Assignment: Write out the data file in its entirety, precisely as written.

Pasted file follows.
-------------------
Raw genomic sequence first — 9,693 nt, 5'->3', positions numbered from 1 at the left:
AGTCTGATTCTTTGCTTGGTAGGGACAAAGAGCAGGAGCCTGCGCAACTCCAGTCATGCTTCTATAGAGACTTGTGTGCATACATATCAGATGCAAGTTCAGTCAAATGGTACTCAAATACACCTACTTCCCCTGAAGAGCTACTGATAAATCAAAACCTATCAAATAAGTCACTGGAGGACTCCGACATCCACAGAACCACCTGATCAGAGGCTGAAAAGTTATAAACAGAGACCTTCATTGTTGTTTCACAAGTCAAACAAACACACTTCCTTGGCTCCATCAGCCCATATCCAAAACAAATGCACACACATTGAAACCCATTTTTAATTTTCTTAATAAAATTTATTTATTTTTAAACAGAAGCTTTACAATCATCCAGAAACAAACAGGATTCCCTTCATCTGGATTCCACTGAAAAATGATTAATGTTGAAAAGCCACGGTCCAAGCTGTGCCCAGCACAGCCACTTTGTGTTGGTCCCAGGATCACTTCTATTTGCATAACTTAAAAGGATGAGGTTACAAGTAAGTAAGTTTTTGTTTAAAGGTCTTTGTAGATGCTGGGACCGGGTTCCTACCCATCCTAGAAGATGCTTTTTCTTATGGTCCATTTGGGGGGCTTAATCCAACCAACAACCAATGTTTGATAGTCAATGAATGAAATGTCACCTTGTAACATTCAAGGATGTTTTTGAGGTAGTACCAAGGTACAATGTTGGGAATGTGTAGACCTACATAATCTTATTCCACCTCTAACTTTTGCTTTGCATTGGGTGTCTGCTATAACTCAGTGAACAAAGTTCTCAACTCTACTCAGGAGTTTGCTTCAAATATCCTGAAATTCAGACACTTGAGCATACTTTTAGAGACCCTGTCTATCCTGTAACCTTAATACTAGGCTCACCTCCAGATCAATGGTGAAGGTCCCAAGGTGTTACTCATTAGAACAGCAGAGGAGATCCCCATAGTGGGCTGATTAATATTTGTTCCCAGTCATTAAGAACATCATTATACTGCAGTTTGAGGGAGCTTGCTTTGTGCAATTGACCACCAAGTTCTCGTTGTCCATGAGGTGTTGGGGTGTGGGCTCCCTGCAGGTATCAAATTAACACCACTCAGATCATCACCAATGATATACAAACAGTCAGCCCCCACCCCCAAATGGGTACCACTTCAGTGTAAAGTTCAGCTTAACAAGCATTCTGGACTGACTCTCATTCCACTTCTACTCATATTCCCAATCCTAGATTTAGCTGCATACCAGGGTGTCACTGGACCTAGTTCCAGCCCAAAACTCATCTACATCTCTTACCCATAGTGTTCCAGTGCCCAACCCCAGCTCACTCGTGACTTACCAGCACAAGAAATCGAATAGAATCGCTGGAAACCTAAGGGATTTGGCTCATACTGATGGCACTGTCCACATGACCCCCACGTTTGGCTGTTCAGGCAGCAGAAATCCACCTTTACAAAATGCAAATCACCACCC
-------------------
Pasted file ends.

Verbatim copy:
Raw genomic sequence first — 9,693 nt, 5'->3', positions numbered from 1 at the left:
AGTCTGATTCTTTGCTTGGTAGGGACAAAGAGCAGGAGCCTGCGCAACTCCAGTCATGCTTCTATAGAGACTTGTGTGCATACATATCAGATGCAAGTTCAGTCAAATGGTACTCAAATACACCTACTTCCCCTGAAGAGCTACTGATAAATCAAAACCTATCAAATAAGTCACTGGAGGACTCCGACATCCACAGAACCACCTGATCAGAGGCTGAAAAGTTATAAACAGAGACCTTCATTGTTGTTTCACAAGTCAAACAAACACACTTCCTTGGCTCCATCAGCCCATATCCAAAACAAATGCACACACATTGAAACCCATTTTTAATTTTCTTAATAAAATTTATTTATTTTTAAACAGAAGCTTTACAATCATCCAGAAACAAACAGGATTCCCTTCATCTGGATTCCACTGAAAAATGATTAATGTTGAAAAGCCACGGTCCAAGCTGTGCCCAGCACAGCCACTTTGTGTTGGTCCCAGGATCACTTCTATTTGCATAACTTAAAAGGATGAGGTTACAAGTAAGTAAGTTTTTGTTTAAAGGTCTTTGTAGATGCTGGGACCGGGTTCCTACCCATCCTAGAAGATGCTTTTTCTTATGGTCCATTTGGGGGGCTTAATCCAACCAACAACCAATGTTTGATAGTCAATGAATGAAATGTCACCTTGTAACATTCAAGGATGTTTTTGAGGTAGTACCAAGGTACAATGTTGGGAATGTGTAGACCTACATAATCTTATTCCACCTCTAACTTTTGCTTTGCATTGGGTGTCTGCTATAACTCAGTGAACAAAGTTCTCAACTCTACTCAGGAGTTTGCTTCAAATATCCTGAAATTCAGACACTTGAGCATACTTTTAGAGACCCTGTCTATCCTGTAACCTTAATACTAGGCTCACCTCCAGATCAATGGTGAAGGTCCCAAGGTGTTACTCATTAGAACAGCAGAGGAGATCCCCATAGTGGGCTGATTAATATTTGTTCCCAGTCATTAAGAACATCATTATACTGCAGTTTGAGGGAGCTTGCTTTGTGCAATTGACCACCAAGTTCTCGTTGTCCATGAGGTGTTGGGGTGTGGGCTCCCTGCAGGTATCAAATTAACACCACTCAGATCATCACCAATGATATACAAACAGTCAGCCCCCACCCCCAAATGGGTACCACTTCAGTGTAAAGTTCAGCTTAACAAGCATTCTGGACTGACTCTCATTCCACTTCTACTCATATTCCCAATCCTAGATTTAGCTGCATACCAGGGTGTCACTGGACCTAGTTCCAGCCCAAAACTCATCTACATCTCTTACCCATAGTGTTCCAGTGCCCAACCCCAGCTCACTCGTGACTTACCAGCACAAGAAATCGAATAGAATCGCTGGAAACCTAAGGGATTTGGCTCATACTGATGGCACTGTCCACATGACCCCCACGTTTGGCTGTTCAGGCAGCAGAAATCCACCTTTACAAAATGCAAATCACCACCC